There was a woman sitting on a bed. A broad link of the chain was about her ankle, and she did not look up, for she was swaying and shaking with a fit of coughing, and, despite the warm cloth about her shoulders, she was shivering as with an ague.

Sanders stood spellbound, for this girl was black, and obviously negroid. Presently she looked round slowly at the Administrator.

"O man," she said feebly, "I am very sick, and Mofolobo has left me here for a moon, and I am now newly starved."

"Woman, who are you?"

"Lord, he took me," she said listlessly, "to learn all the mysteries of the Old Woman."

She walked slowly toward him. Sanders backed through the door. The group which he had left at the bottom of the hill were now standing about the body of Mofolobo, and they turned as the woman came out. One look they gave her, and then, with a yell, the men and the leader alike fell flat upon their faces. Sanders gripped the newest man and pulled him up.


"Speak, fool!" he said roughly. "Why do you fall at the sight of a girl?"

"Lord," muttered the man—it was Gini-Gini, and he had forgotten the existence of his brother—"this woman is tchu-tchu!"

Sanders looked round in astonishment. He saw the marks on the woman's forehead—the same marks as he had seen on her who had come to him one night and had marked him for death.

"Lord, that is true," said the tchu, "for I was a mystery who carried the word of the Old One, and men feared me—all men save Mofolobo, who seized me on the night that Fergisi was chopped, that I might tell him the mysteries. For, lord, this Mofolobo desires to sit in the cave of the Old Woman and be a god."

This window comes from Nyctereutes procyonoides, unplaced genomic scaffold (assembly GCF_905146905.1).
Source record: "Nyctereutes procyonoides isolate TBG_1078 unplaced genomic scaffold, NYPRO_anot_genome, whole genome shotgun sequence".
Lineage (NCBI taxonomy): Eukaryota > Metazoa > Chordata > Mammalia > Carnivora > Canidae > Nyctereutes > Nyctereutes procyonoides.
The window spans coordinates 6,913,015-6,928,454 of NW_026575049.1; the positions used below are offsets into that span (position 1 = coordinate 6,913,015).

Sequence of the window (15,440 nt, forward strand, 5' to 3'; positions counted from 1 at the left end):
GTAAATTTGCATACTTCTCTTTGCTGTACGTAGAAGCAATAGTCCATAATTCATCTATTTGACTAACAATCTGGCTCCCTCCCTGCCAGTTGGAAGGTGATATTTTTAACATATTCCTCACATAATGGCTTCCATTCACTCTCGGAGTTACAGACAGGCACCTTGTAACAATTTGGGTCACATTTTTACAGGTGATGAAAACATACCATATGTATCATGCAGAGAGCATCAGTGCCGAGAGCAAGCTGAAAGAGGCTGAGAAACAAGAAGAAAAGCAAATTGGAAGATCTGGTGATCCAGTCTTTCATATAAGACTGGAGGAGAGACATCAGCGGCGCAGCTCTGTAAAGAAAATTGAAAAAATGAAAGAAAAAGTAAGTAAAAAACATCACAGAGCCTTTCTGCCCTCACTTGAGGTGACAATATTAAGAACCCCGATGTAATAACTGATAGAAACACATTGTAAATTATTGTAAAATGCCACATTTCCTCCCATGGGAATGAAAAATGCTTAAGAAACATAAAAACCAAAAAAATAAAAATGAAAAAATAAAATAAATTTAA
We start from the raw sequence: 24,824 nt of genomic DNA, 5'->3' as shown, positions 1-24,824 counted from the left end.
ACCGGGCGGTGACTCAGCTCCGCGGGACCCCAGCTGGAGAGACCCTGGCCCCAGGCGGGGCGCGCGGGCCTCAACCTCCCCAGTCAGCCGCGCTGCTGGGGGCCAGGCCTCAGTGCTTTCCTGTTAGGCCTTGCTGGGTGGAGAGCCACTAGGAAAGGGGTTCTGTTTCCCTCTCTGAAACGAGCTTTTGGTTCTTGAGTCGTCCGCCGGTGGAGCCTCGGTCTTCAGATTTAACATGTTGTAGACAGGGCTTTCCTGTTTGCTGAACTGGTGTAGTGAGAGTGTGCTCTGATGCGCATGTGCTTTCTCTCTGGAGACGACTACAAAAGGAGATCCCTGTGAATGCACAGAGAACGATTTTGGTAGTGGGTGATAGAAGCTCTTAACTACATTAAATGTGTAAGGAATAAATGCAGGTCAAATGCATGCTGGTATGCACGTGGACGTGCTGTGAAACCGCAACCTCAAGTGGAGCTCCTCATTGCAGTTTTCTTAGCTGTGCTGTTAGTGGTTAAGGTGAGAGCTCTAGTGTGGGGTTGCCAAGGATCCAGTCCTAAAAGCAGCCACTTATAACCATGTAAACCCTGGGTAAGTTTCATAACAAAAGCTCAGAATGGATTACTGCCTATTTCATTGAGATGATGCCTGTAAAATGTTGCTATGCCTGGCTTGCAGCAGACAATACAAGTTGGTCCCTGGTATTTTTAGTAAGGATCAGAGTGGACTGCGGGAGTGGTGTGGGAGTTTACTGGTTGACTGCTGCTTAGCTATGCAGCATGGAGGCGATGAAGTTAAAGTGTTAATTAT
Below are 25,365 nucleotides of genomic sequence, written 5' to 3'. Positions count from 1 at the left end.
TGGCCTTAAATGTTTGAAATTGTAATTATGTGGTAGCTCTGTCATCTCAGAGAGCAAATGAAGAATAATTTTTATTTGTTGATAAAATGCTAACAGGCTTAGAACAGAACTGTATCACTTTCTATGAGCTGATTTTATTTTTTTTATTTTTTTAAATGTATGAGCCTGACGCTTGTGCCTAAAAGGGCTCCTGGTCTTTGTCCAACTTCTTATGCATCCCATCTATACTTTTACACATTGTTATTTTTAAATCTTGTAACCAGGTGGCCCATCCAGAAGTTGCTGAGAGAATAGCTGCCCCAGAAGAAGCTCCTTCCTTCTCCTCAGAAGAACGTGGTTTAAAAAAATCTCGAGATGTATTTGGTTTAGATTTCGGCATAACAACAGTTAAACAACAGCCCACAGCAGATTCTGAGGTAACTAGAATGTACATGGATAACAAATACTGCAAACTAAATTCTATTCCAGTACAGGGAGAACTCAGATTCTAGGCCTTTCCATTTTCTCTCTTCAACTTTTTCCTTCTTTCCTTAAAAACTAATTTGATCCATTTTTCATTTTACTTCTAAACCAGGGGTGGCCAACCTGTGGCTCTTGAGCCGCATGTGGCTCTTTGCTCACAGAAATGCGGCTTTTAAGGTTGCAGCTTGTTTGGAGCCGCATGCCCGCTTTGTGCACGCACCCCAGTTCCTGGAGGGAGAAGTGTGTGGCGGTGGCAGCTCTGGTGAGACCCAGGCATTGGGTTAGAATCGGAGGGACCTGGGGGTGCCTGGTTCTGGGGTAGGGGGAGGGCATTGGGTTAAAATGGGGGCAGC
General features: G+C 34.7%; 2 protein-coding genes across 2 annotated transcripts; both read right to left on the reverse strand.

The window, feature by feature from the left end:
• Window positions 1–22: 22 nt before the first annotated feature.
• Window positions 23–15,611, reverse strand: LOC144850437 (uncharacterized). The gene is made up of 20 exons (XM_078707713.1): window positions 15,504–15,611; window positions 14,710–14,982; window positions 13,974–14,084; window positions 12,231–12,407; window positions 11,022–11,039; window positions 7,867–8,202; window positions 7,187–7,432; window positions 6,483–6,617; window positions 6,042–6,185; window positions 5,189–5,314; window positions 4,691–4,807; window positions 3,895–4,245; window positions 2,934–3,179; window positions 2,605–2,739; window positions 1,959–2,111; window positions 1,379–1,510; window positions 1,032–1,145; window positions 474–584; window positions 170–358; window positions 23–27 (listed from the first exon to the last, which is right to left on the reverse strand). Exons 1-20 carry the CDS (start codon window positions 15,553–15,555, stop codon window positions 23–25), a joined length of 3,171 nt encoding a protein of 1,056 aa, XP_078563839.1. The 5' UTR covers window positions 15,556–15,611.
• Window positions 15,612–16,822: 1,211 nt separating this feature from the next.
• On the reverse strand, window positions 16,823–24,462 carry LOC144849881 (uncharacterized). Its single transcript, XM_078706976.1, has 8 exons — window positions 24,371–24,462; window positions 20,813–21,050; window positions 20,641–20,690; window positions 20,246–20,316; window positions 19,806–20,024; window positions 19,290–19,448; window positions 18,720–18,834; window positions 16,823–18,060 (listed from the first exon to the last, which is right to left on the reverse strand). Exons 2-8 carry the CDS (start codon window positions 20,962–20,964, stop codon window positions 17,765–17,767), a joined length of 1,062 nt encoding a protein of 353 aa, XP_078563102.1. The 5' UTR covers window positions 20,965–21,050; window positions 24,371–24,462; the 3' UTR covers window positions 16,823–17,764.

Sanders looked down at the dead man, and drew a long, sobbing sigh.

"O Mofolobo," he said, "now by all the rules of these people you deserved your death, and by my rules also do you deserve death, and you came up against me with Kofolaba, yet I would not kill you now."

"Lord, this man deserved death many times," quavered one of the spectators, "for it is very terrible for any man to look at the tchu, and he has touched her and beaten her, I think, and worse."

Worse it was, according to the girl's account. Sanders found no just cause for revising his hate.

They sent back to the village to get a man to release the girl from the clasp about her ankle, and Sanders had time to discover many things about Mofolobo.

"This man had certain white magic also," said the woman, and she took gingerly from beneath her bed a flat piece of wood and dropped it on the fire, dusting her hands.

"What magic was that, O woman?" asked Sanders, with a smile.

His relief was greater than he knew.

"It was white magic, lord," said the woman, "being wood with certain devil-marks which white men had made. Mofolobo brought it from the city of the Old King."


He stooped and picked the shaving of wood from the fire. It was already blackened and scorched, but in some places the writing was discernible, and in one place he was able to see that the letters had been written with a blackened stick.